The problem of the forced film condensation heat transfer of pure steam and steam-air mixture flowing downward a tier of horizontal cylinders is investigated experimentally. An experimental setup was manufactured and mounted at Middle East Technical University workshop. A set of experiments were conducted to observe the condensation heat transfer phenomenon and to verify the theoretical results. The results of the experimental investigation are presented to show the effect of different parameters on the film condensation heat transfer phenomenon over bundle of tubes. These parameters include; free stream velocity, free stream non-condensable gas (air) mass fractions, free stream temperature to wall temperature difference, the angle of inclination. heat transfer coefficients are evaluated at different working conditions for both inline and staggered arrangements. Results show that; a remarked reduction in the vapor side heat transfer coefficient is noticed when very small amounts of air mass fractions present in the vapor. In addition, it decreases by increasing the temperature difference. On the other hand, it increases by increasing the free stream velocity (Reynolds number). Average heat transfer coefficient at the middle and the bottom cylinders increases by increasing the angle of inclination, whereas, no significant change is observed for that of the upper cylinder. Although some discrepancies are noticed, the present study results are inline and in a reasonable agreement with the theory and experiment in the literature.

  9. Staggered magnetization and low-energy magnon dispersion in the multiferroic skyrmion host Cu2OSeO3

    NASA Astrophysics Data System (ADS)

    Marcus, Guy G.; Trump, Benjamin A.; Kindervater, Jonas; Jones, Lacy L.; Stone, Matthew B.; McQueen, Tyrel M.; Broholm, Collin L.

    We present neutron diffraction and inelastic scattering of the insulating helimagnet, Cu2OSeO3 which provide evidence for staggered magnetization and elucidate the associated low-energy magnon spectrum. The modulation wavelength of approximately λ ~ 50 nm detected at antiferromagnetic Bragg points is of the same length scale as previously reported for the skyrmion lattice. This superstructure evidences the composite nature of the spin-1 tetrahedra that form the topological magnetic structure of the material. To understand the interplay of ferrimagnetism and long wavelength modulated magnetism, we have performed inelastic neutron scattering on a co-aligned sample of chemical vapor transport grown single crystals. We shall present the low-energy magnon dispersion and infer an effective spin Hamiltonian to account for the long-wavelength, low-energy magnetism of Cu2OSeO3. The work at IQM was supported by the U.S. Department of Energy, Office of Basic Energy Sciences, Division of Material Sciences and Engineering, under Grant No. DEFG02-08ER46544. GGM also acknowledges support from the NSF-GRFP Grant No. DGE-1232825.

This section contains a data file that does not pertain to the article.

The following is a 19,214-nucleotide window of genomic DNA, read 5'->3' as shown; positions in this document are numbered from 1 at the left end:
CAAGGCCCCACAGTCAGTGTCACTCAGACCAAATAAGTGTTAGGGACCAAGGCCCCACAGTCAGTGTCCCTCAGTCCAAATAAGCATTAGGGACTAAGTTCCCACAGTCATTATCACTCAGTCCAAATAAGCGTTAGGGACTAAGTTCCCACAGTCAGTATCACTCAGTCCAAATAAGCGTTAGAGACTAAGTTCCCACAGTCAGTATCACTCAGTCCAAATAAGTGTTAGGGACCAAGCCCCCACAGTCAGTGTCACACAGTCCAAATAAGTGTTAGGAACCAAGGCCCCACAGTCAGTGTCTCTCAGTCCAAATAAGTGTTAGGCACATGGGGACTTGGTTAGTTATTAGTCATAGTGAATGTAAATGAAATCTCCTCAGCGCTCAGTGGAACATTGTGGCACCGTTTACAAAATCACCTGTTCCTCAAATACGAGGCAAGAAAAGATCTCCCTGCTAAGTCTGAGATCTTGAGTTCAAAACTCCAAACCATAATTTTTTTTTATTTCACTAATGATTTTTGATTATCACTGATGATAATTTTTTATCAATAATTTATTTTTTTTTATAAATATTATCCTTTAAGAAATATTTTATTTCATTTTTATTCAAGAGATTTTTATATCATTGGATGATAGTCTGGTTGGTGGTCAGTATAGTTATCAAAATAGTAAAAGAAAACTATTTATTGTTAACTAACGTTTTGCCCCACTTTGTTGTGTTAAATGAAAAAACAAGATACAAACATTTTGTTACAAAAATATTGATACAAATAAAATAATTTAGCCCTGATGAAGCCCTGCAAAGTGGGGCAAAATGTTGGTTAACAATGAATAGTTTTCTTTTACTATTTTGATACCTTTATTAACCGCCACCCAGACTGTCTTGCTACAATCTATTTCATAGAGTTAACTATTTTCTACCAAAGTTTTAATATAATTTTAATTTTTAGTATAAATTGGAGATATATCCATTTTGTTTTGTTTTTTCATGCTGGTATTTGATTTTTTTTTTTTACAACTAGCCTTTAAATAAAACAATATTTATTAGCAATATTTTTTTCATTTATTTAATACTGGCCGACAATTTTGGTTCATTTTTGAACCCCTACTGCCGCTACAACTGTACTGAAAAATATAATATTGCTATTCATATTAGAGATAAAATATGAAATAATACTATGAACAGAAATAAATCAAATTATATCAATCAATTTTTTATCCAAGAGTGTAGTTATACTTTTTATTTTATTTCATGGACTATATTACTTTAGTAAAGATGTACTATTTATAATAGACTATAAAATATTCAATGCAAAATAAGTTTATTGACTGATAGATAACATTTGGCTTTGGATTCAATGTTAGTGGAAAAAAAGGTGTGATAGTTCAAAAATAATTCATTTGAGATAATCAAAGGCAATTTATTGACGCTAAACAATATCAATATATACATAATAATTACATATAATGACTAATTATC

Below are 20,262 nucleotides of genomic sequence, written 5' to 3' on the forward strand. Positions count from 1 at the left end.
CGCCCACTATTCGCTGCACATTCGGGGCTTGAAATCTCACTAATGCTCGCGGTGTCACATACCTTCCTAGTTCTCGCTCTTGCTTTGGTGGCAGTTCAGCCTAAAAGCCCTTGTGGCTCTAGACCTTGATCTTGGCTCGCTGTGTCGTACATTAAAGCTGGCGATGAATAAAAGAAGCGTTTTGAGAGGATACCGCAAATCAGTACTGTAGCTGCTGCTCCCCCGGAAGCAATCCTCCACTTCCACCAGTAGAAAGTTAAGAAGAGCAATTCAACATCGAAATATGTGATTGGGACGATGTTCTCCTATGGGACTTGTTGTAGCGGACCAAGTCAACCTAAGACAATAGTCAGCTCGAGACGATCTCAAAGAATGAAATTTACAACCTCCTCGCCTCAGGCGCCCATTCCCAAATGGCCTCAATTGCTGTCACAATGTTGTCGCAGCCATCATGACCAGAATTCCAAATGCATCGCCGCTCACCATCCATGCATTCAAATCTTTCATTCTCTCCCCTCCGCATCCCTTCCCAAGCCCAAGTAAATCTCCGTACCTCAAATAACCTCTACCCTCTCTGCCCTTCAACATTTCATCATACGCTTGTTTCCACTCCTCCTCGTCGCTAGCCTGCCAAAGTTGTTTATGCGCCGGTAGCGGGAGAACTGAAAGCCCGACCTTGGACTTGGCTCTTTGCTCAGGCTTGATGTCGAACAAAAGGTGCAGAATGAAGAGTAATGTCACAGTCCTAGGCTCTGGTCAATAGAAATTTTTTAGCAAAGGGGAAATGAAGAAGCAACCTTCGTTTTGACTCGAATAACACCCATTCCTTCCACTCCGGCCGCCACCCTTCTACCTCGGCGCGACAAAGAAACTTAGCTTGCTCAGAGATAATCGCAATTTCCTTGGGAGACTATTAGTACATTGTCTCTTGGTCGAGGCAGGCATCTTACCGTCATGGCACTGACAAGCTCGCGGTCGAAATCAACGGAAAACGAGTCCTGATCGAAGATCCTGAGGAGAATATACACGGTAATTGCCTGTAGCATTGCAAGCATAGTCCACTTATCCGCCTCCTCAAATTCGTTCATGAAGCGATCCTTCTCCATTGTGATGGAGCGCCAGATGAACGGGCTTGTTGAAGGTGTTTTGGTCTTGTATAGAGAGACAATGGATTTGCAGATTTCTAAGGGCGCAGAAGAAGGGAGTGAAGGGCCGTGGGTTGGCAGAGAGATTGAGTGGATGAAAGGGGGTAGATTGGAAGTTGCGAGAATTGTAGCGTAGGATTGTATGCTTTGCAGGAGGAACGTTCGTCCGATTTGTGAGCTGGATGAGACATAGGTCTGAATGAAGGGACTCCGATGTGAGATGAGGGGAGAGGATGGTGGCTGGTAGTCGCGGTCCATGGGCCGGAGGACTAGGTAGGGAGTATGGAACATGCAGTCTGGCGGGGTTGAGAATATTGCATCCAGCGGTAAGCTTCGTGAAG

10. Achieving the Best: Gender and the Literacy Hour.

    ERIC Educational Resources Information Center

    Fisher, Helen

    2001-01-01

    A study involving 30 British elementary children investigated the relationship between reading and gender and attitudes towards the literacy hour. Findings indicate boys wanted shorter time spans of learning activities, preferred independent work, and liked computer work. Both sexes liked working in small groups and disliked sharing their work…

  11. On the Quality of Velocity Interpolation Schemes for Marker-in-Cell Method and Staggered Grids

    NASA Astrophysics Data System (ADS)

    Pusok, Adina E.; Kaus, Boris J. P.; Popov, Anton A.

    2016-11-01

    The marker-in-cell method is generally considered a flexible and robust method to model the advection of heterogenous non-diffusive properties (i.e., rock type or composition) in geodynamic problems. In this method, Lagrangian points carrying compositional information are advected with the ambient velocity field on an Eulerian grid. However, velocity interpolation from grid points to marker locations is often performed without considering the divergence of the velocity field at the interpolated locations (i.e., non-conservative). Such interpolation schemes can induce non-physical clustering of markers when strong velocity gradients are present (Journal of Computational Physics 166:218-252, 2001) and this may, eventually, result in empty grid cells, a serious numerical violation of the marker-in-cell method. To remedy this at low computational costs, Jenny et al. (Journal of Computational Physics 166:218-252, 2001) and Meyer and Jenny (Proceedings in Applied Mathematics and Mechanics 4:466-467, 2004) proposed a simple, conservative velocity interpolation scheme for 2-D staggered grid, while Wang et al. (Geochemistry, Geophysics, Geosystems 16(6):2015-2023, 2015) extended the formulation to 3-D finite element methods. Here, we adapt this formulation for 3-D staggered grids (correction interpolation) and we report on the quality of various velocity interpolation methods for 2-D and 3-D staggered grids. We test the interpolation schemes in combination with different advection schemes on incompressible Stokes problems with strong velocity gradients, which are discretized using a finite difference method. Our results suggest that a conservative formulation reduces the dispersion and clustering of markers, minimizing the need of unphysical marker control in geodynamic models.

  12. On the Quality of Velocity Interpolation Schemes for Marker-in-Cell Method and Staggered Grids

    NASA Astrophysics Data System (ADS)